The shipping industry’s response to piracy and insurgencies

18 January 2024

The Red Sea, a critical maritime passage connecting the Indian Ocean with the Mediterranean Sea through the Suez Canal, has been facing escalating shipping challenges. Two predominant threats – piracy and disruptive activities by the Houthi rebels – have significantly heightened the risks and operational costs for cargo ships traversing this vital corridor.

The resurgence of piracy, particularly off the coast of Somalia, has re-emerged as a grave concern. Pirates, equipped with sophisticated weaponry and high-speed boats, have been targeting commercial vessels for ransom, leading to a precarious situation for shipping companies. The pirates’ modus operandi involves hijacking ships and holding the crew hostage, creating a perilous environment for maritime operations.

The Houthi rebels, primarily active near the southern Red Sea and the Bab el-Mandeb Strait, pose another significant threat. Their actions, including attacking and seizing vessels, laying naval mines, and threatening to block the strategic Bab el-Mandeb Strait, jeopardize the safe passage of ships.

The challenges have led to a steep increase in shipping costs. Insurance premiums for vessels operating in these high-risk areas have surged, and companies are often compelled to hire private security contractors for protection, further escalating operational costs. Moreover, the unpredictable nature of these threats leads to longer transit times, as ships are forced to take alternative, longer routes to avoid the high-risk areas.

Proactive measures taken by shipping companies

In response to these challenges, shipping companies have been adopting a multifaceted approach:Top of Form

  1. Enhanced security protocols

    • Onboard security teams: Many shipping companies are deploying trained security personnel onboard their vessels. These teams are often composed of former military personnel who are skilled in defensive tactics and emergency response.

    • Advanced surveillance and deterrence technologies: Ships are being equipped with state-of-the-art surveillance systems, including radar, long-range cameras, and night-vision capabilities. Some vessels are also equipped with non-lethal deterrents like water cannons and sound cannons to thwart pirate boardings.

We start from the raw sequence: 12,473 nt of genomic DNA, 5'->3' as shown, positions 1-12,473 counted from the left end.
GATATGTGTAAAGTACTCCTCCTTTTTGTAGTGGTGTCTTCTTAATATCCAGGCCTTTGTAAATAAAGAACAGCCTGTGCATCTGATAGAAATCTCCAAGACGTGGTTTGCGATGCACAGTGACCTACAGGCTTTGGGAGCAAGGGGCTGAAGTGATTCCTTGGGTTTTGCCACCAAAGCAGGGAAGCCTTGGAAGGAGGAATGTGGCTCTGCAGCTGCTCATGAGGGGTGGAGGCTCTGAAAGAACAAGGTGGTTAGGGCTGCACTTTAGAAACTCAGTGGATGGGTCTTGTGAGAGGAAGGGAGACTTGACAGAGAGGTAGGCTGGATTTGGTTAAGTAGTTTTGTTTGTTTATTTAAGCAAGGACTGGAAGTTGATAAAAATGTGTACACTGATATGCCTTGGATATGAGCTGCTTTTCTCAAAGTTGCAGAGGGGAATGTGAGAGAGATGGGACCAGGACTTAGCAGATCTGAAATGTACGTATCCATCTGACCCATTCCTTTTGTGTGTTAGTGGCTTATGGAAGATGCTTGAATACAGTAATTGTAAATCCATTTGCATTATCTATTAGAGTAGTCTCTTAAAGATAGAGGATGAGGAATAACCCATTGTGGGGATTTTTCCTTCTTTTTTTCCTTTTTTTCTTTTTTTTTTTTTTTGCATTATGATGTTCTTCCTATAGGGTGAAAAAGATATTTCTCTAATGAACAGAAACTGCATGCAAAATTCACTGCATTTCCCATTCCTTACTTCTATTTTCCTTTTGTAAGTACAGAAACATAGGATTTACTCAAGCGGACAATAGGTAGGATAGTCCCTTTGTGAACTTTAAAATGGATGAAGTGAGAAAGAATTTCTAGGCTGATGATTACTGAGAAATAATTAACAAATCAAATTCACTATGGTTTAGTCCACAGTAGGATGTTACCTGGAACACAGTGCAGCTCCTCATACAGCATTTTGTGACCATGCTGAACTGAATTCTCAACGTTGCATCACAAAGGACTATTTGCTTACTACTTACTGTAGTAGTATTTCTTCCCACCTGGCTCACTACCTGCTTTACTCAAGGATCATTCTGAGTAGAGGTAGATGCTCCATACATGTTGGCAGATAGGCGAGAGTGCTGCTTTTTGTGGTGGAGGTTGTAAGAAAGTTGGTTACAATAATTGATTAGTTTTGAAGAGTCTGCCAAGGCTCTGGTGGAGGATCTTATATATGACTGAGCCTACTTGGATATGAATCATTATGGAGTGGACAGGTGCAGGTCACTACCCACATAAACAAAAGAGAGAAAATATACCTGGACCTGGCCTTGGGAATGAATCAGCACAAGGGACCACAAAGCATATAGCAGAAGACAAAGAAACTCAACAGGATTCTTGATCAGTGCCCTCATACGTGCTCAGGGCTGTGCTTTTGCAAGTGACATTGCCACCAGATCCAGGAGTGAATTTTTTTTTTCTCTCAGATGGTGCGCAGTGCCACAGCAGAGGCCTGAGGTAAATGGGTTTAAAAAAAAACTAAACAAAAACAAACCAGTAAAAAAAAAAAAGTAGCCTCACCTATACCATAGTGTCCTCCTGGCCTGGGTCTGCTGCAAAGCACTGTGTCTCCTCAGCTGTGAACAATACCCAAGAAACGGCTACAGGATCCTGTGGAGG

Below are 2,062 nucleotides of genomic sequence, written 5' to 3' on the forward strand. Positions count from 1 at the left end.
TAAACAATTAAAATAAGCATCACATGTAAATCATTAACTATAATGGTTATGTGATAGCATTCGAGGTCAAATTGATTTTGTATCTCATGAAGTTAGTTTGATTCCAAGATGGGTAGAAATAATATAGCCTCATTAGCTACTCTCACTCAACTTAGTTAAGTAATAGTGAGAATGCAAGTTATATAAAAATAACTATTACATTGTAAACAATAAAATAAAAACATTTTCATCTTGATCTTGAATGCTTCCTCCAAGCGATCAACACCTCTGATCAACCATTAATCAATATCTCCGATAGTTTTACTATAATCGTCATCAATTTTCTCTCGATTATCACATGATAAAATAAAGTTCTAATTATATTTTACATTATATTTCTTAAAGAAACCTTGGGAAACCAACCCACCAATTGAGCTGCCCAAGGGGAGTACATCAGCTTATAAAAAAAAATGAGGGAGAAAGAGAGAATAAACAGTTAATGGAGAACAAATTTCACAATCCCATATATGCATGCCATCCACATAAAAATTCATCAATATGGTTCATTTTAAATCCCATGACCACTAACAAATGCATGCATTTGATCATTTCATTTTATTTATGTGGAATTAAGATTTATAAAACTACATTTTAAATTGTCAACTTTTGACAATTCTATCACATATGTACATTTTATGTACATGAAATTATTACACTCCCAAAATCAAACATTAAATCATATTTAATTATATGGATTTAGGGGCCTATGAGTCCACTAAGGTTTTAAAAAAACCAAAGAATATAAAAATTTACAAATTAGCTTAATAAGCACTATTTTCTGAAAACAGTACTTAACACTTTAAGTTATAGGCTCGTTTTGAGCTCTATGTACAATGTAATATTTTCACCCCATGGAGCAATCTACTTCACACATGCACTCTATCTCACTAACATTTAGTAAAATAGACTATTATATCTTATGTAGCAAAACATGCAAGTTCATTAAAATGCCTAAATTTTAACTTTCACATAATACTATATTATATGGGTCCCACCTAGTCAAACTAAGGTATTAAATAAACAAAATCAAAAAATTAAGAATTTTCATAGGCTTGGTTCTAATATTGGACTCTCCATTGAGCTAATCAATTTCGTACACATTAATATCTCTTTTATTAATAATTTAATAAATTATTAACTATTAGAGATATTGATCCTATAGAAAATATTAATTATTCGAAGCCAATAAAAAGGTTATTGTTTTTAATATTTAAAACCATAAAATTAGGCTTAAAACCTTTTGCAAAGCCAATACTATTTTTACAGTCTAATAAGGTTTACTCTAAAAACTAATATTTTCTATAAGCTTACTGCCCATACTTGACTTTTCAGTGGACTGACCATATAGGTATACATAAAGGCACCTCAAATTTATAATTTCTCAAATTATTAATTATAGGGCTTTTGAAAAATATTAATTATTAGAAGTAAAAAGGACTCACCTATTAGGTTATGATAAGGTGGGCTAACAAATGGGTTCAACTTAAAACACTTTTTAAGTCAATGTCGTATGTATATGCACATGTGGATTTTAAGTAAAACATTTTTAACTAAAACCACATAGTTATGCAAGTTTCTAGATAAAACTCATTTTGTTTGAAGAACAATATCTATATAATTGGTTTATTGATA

• Secure ship design: Newer vessels are being designed with security in mind, featuring higher freeboards (the distance from the waterline to the deck) and faster speeds to make it harder for pirates to board the ship.

  2. Route Optimisation

    • Real-time intelligence and monitoring: Shipping companies are increasingly utilising maritime intelligence services that provide real-time alerts on piracy and other maritime threats. This information allows them to reroute vessels away from danger zones promptly.

    • Use of ‘War Risk’ zones: Certain areas are designated as ‘war risk’ zones by insurance companies, and vessels transiting through these zones are subject to higher insurance premiums. Companies are meticulously planning their routes to avoid these zones when possible or to minimize the time spent in these areas.

    • Speed adjustments and convoy sailing: In some scenarios, ships might increase their speed when transiting high-risk areas to reduce the likelihood of a successful pirate attack. Alternatively, vessels might sail in convoys, especially when passing through narrow chokepoints like the Bab el-Mandeb Strait, to benefit from mutual support and the presence of naval forces.

  3. Collaboration with international forces

    • Escorts and patrols: Shipping companies often coordinate with international naval forces for escorts and patrols, especially when passing through highly sensitive areas. The presence of naval vessels acts as a significant deterrent to potential pirate attacks.

    • Sharing of intelligence: There’s a two-way exchange of information between shipping companies and naval forces. Companies share their transit plans and receive updates on potential threats, allowing for a dynamic response to emerging situations.

    • Participation in Joint Exercises: Some shipping companies participate in joint exercises with naval forces to improve coordination and response strategies during an actual piracy incident.

  4. Engaging with Stakeholders

    • Diplomatic Efforts: Shipping companies, often through industry associations, are involved in diplomatic discussions with countries in the region to enhance maritime security. These discussions aim to foster stability and address the root causes of piracy and unrest.

    • Support for Regional Development: Recognizing that piracy often stems from economic desperation, some companies are investing in local community projects and development programs aimed at providing alternative livelihoods and stabilizing the region.

    • Policy Advocacy: Shipping companies are actively advocating for stronger international legal frameworks to prosecute pirates and disrupt the piracy network. They also push for concerted international efforts to stabilize the situation in Yemen, which is critical for addressing the threat posed by the Houthi rebels.

By implementing these measures, shipping companies aim not only to safeguard their assets and crew but also to contribute to the broader effort of ensuring maritime security and stability in the Red Sea region. Nonetheless, the complex geopolitical nature of the challenges means that industry efforts must be complemented by robust international cooperation and engagement.

Sign up to our newsletter

To receive bi-monthly industry updates, plus opinion and insights from our expert Logistics Consultants, sign up here.

This site is protected by reCAPTCHA and the Google Privacy Policy and Terms of Service apply.